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Want to get more out of life? Look to video games for inspiration

Question from a reader -

Kaizan (I believe this was the word encapsulating the concept that small but regular efforts both build momentum and create a larger effect)

You seem to have some of the best discipline and commitment I've seen in anyone. Quite frankly I have the toughest time fighting the urgency of the present for the promised windfalls of the future. Are there any tips you have for effectively depriving oneself now for greater long-term success? If you feel as though each small effort has no measurable impact, beyond the short-term perceived negative effects, how do you justify and reason that the long-term positive effects will come. E.g. how do you say "no I can't drink this coffee with milk in it because I'm avoiding carbs" or "I can't buy this interesting book because I'm trying to save" when the correlation between those individual events and the desired result (weight-control/savings) is unmeasurable?

I'm not sure the exact year, but somewhere around 2008 to 2010 I started thinking about why video games are so easy for people to get engaged in.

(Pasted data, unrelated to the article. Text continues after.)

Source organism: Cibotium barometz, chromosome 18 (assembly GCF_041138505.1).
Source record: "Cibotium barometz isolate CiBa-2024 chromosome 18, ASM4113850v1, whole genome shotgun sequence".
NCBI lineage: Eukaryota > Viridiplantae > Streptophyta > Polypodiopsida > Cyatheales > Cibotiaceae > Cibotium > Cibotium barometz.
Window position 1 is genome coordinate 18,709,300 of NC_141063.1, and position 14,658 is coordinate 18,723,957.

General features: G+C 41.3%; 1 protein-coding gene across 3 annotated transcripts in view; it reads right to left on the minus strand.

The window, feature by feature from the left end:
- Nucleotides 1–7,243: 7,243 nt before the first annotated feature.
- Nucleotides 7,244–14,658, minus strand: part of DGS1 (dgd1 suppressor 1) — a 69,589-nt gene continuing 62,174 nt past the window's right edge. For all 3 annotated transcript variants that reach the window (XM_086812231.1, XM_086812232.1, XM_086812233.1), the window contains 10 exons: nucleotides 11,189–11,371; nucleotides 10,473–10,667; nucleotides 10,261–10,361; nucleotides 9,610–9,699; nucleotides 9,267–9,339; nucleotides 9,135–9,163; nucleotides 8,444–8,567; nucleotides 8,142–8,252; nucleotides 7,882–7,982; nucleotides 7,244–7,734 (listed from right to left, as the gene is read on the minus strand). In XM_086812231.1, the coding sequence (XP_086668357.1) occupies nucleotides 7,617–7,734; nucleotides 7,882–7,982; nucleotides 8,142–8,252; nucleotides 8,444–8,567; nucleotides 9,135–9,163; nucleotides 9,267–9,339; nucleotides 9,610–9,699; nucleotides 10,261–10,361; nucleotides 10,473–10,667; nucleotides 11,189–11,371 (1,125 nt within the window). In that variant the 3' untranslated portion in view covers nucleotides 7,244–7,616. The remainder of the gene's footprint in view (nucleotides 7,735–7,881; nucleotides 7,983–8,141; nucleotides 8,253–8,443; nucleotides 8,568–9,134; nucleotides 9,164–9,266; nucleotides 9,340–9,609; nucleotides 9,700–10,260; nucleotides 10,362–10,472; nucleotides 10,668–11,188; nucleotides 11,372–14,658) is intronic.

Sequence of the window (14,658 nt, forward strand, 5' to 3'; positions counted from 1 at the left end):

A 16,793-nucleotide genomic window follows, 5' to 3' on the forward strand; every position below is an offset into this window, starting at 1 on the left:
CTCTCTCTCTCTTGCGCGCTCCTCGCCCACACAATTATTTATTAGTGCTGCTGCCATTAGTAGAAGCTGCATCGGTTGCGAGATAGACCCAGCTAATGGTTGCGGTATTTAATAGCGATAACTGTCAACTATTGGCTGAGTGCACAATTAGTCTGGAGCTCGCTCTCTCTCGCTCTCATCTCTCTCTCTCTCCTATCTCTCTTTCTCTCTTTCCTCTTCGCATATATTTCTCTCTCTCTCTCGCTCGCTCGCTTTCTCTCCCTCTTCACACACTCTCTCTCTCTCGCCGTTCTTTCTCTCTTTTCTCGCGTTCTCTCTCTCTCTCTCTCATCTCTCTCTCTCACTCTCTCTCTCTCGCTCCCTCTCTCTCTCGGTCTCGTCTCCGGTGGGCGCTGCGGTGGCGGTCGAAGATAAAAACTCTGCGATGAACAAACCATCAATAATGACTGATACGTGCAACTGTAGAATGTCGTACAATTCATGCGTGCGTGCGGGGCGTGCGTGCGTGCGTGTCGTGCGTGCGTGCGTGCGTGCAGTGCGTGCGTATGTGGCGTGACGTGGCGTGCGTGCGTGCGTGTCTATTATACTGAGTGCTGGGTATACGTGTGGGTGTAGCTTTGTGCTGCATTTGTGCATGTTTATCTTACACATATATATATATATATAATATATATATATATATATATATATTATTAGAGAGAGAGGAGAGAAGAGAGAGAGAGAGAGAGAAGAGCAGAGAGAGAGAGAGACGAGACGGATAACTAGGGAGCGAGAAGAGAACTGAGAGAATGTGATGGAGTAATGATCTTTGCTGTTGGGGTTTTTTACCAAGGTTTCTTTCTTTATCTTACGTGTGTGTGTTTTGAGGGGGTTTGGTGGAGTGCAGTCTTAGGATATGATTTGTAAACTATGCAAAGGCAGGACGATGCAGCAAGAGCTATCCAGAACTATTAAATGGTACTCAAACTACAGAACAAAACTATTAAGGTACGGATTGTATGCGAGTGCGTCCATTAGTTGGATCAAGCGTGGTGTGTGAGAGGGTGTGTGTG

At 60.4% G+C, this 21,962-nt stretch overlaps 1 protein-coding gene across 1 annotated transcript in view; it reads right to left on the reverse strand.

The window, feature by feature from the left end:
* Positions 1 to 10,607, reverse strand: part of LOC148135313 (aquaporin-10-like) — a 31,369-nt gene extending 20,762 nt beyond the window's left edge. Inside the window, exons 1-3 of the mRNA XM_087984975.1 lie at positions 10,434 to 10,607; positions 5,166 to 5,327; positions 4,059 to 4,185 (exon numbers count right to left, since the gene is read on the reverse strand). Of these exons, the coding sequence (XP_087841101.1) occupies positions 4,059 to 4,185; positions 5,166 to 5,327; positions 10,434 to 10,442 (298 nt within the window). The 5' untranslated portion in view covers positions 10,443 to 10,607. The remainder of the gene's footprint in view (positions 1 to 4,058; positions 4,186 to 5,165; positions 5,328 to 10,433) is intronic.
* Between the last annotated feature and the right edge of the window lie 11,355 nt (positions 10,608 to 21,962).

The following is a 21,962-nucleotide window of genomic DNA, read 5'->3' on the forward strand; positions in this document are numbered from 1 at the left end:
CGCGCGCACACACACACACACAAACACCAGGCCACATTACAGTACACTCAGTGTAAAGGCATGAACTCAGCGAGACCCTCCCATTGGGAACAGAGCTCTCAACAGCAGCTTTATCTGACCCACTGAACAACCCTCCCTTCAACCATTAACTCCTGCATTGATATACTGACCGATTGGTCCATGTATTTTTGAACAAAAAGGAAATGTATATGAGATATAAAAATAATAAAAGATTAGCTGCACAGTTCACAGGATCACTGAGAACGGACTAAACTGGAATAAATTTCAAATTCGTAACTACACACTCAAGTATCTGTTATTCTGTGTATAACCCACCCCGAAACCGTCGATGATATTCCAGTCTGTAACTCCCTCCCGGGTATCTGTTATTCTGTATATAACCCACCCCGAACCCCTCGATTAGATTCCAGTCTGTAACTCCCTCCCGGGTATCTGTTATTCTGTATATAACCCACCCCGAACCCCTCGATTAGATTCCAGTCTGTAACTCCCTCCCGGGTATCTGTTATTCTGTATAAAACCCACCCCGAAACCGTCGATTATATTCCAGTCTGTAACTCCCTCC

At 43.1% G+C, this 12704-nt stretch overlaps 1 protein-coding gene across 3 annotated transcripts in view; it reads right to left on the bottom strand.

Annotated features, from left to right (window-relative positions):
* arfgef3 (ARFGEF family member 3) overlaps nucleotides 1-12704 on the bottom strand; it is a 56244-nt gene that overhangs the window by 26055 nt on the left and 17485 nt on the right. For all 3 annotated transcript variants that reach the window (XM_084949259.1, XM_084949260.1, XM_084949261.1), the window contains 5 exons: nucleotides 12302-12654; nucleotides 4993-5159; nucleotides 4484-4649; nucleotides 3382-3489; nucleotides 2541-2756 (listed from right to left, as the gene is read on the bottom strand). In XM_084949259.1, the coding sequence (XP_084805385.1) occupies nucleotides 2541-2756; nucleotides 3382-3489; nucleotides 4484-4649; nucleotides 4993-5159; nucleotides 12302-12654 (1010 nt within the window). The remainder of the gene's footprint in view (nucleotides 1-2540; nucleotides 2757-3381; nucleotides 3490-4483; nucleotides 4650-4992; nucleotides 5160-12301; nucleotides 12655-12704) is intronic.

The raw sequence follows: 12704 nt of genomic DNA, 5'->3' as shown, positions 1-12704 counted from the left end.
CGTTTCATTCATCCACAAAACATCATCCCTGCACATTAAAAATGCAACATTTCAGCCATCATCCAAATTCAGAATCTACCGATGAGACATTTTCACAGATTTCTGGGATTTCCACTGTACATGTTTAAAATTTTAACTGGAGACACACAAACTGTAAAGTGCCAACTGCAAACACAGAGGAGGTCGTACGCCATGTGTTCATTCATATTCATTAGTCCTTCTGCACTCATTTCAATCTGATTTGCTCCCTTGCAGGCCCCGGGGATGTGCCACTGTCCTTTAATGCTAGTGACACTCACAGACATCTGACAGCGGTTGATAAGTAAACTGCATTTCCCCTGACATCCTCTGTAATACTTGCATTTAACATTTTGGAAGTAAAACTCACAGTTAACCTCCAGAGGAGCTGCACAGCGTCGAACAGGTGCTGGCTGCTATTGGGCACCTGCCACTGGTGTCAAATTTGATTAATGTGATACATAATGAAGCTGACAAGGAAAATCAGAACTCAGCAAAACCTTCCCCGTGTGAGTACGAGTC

When you look at it objectively, a lot of video games are more difficult, more time-consuming, and more tedious than getting large real life successes.

Learning on the "S" curve - applicable to everything we do

On Kicking Thoughts

Besides being an excellent clip from a workshop, this video is extraordinary in another way. It is a perfect example of learning on the "S" curve.

I read an article recently at HBR.org on "S" curve market penetration and learning. Here's an excerpt from the article:

As we look to develop competence within a new domain of expertise, moving up a personal learning curve, initially progress is slow. But through deliberate practice, we gain traction, entering into a virtuous cycle that propels us into a sweet spot of accelerating competence and confidence. Then, as we approach mastery, the vicious cycle commences: the more habitual what we are doing becomes, the less we enjoy the “feel good” effects of learning: these two cycles constitute the S-curve.

I don't want to give away the entire article, in case you'd like to read it for yourself, but suffice to say, it's up to us as individuals to challenge our own methods of thinking and doing. Many times, that challenge comes in the form of external stimuli.

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